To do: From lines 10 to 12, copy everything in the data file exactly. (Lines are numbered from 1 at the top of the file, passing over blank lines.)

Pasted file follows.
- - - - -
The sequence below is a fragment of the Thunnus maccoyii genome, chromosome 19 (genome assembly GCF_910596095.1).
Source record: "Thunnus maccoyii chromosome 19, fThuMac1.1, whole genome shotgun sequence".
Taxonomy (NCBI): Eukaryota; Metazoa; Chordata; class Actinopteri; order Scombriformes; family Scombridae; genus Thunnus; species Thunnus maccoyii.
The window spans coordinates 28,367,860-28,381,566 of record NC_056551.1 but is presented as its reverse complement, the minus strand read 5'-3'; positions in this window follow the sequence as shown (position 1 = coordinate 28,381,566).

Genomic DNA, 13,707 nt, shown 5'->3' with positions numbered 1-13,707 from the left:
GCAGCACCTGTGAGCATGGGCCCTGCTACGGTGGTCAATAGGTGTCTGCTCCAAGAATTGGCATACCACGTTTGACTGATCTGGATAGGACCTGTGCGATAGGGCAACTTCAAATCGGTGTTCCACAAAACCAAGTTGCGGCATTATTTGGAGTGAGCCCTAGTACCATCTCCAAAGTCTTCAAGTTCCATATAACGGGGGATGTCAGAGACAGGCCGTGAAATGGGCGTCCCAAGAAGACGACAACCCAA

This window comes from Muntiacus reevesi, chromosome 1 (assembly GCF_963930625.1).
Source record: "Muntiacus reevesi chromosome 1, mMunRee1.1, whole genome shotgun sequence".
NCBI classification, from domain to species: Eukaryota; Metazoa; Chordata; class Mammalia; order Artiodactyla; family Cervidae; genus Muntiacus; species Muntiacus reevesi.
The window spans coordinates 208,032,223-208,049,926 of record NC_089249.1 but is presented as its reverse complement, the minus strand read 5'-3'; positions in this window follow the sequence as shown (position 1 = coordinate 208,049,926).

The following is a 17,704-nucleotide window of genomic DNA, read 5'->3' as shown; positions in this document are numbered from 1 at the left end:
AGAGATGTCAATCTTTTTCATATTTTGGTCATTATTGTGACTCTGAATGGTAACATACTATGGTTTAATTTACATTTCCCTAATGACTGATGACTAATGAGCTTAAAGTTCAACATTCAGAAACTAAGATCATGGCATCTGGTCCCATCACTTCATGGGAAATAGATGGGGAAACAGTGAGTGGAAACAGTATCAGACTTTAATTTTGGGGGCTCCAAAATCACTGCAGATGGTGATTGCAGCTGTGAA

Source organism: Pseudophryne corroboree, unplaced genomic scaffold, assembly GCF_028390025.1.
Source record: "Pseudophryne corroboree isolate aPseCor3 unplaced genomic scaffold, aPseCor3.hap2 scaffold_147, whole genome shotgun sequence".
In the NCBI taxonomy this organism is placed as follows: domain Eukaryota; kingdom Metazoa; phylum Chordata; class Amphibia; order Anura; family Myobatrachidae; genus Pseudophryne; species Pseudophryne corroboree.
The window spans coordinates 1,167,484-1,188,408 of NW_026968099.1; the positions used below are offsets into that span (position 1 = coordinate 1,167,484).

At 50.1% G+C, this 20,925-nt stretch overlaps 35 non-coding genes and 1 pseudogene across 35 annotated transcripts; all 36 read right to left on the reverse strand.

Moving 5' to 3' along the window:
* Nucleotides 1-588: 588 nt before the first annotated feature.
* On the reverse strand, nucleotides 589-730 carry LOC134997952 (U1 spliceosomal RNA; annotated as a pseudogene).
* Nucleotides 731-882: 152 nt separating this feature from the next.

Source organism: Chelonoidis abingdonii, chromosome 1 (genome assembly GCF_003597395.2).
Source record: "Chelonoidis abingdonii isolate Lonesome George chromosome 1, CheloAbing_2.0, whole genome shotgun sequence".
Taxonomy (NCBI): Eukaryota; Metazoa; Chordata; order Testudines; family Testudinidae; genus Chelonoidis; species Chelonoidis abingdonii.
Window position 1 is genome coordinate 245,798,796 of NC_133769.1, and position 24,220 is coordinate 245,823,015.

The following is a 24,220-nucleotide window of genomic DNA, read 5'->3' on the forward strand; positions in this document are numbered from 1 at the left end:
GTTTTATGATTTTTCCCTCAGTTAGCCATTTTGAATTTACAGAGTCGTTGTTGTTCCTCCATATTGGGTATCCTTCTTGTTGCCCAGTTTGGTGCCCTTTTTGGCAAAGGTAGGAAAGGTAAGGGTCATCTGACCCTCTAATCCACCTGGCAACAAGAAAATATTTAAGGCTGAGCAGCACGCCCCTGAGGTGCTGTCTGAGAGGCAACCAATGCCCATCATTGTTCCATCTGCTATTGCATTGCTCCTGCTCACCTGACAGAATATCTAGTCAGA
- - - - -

The window spans coordinates 208,032,223-208,049,926 of record NC_089249.1 but is presented as its reverse complement, the minus strand read 5'-3'; positions in this window follow the sequence as shown (position 1 = coordinate 208,049,926).

The following is a 17,704-nucleotide window of genomic DNA, read 5'->3' as shown; positions in this document are numbered from 1 at the left end:
AGAGATGTCAATCTTTTTCATATTTTGGTCATTATTGTGACTCTGAATGGTAACATACTATGGTTTAATTTACATTTCCCTAATGACTGATGACTAATGAGCTTAAAGTTCAACATTCAGAAACTAAGATCATGGCATCTGGTCCCATCACTTCATGGGAAATAGATGGGGAAACAGTGAGTGGAAACAGTATCAGACTTTAATTTTGGGGGCTCCAAAATCACTGCAGATGGTGATTGCAGCTGTGAA